A 12-year-old boy from north London has won Channel 4’s Child Genius show.
Rahul, who lives in Barnet, beat his nine-year-old opponent – Ronan – 10-4 in the programme’s final.
Rahul, who has an IQ high enough to be a member of Mensa, fought off competition from 19 children aged eight to 12 in the week-long show.
He clinched the title by answering a question on 19th Century artists William Holman Hunt and John Everett Millais.
In the final, Rahul’s chosen subject was Edward Jenner’s medical innovation and methodology in 18th Century England. He and Ronan both scored 15 in their specialist fields.
He had been expecting to face 11-year-old Joshua in Saturday’s final but Ronan’s knowledge of 1666 London saw him get the place.
Test yourself: Seven questions from the final
1. Selim I took control of which empire in 1512?
2. Calculate 22 x 8, then subtract 19, multiply by 8 and divide by 2
3. In revolutionary France, who led the committee of public safety?
4. Calculate 41 x 8, subtract 24, multiply by 5, divide by 4 and add 19
5. What is the freezing point of water in degrees kelvin?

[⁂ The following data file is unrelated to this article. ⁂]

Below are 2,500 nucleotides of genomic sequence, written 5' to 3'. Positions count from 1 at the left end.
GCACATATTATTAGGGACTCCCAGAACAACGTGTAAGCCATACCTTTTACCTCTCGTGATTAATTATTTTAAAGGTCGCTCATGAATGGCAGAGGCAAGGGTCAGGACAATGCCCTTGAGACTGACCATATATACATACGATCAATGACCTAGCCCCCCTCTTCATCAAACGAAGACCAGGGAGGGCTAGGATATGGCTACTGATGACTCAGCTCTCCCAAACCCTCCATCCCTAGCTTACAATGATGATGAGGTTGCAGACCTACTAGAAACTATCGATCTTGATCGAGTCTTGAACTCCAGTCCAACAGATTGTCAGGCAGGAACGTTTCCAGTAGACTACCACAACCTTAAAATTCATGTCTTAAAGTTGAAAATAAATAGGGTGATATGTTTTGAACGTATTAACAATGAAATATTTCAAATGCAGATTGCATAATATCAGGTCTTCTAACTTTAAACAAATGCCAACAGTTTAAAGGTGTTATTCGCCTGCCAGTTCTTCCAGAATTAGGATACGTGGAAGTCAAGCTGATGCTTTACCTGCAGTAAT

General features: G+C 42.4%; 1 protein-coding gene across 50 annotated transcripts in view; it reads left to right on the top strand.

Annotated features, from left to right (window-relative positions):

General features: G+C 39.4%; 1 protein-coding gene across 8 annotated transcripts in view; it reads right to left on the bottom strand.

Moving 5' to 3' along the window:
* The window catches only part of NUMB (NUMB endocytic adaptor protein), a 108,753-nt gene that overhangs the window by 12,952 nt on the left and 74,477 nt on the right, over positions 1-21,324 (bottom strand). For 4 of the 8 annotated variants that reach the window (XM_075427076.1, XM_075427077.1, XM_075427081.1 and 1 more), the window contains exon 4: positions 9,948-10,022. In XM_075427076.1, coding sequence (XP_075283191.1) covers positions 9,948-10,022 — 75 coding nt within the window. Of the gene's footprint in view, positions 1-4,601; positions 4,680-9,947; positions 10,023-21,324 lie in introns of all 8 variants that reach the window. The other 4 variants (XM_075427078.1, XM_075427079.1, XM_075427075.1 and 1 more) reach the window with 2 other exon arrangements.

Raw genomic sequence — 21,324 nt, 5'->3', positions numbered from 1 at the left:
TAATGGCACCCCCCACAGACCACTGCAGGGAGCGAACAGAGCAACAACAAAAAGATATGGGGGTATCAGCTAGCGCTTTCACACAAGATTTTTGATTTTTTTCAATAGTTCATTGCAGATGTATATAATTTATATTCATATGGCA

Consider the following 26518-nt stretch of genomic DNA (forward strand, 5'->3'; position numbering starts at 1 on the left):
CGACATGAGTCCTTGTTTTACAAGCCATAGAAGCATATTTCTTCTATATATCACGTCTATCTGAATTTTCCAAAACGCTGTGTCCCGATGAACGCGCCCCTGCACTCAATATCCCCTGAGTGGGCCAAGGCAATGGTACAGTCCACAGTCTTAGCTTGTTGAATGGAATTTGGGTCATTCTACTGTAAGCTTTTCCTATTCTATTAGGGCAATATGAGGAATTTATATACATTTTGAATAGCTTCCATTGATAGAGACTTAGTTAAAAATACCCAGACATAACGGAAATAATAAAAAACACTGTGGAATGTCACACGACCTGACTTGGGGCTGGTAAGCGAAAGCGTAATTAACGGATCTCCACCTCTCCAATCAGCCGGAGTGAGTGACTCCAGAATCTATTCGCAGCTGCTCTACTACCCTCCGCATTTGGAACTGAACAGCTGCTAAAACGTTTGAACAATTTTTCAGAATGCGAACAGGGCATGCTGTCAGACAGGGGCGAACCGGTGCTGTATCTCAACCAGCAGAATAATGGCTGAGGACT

6. Calculate 20 x 7, subtract 16, multiply by 6, divide by 8 and add 18
7. The winning question: of which artistic brotherhood were William Holman Hunt and John Everett Millais?
Rahul said he was “extremely delighted to win” and congratulated Ronan and the other contestants.
Dylan, 12, came third with Joshua in fourth place. The only girl in the final, 10-year-old Aliyah, came fifth.
Rahul had impressed audiences and quizmaster Richard Osman in the first round on Monday by answering every question he was asked correctly.
Rahul’s father, Minesh, entered him into the competition and called his success a “phenomenal achievement”.
Although the show has been criticised for putting children under pressure, the host said he “didn’t mind people going through a bit of trauma”.
“I don’t mind people going through difficulty,” Osman told the Radio Times.
“I don’t mind people crying. Because that happens in life.”
1. The Ottoman empire
3. Maximilien Robespierre
7. The Pre-Raphaelite Brotherhood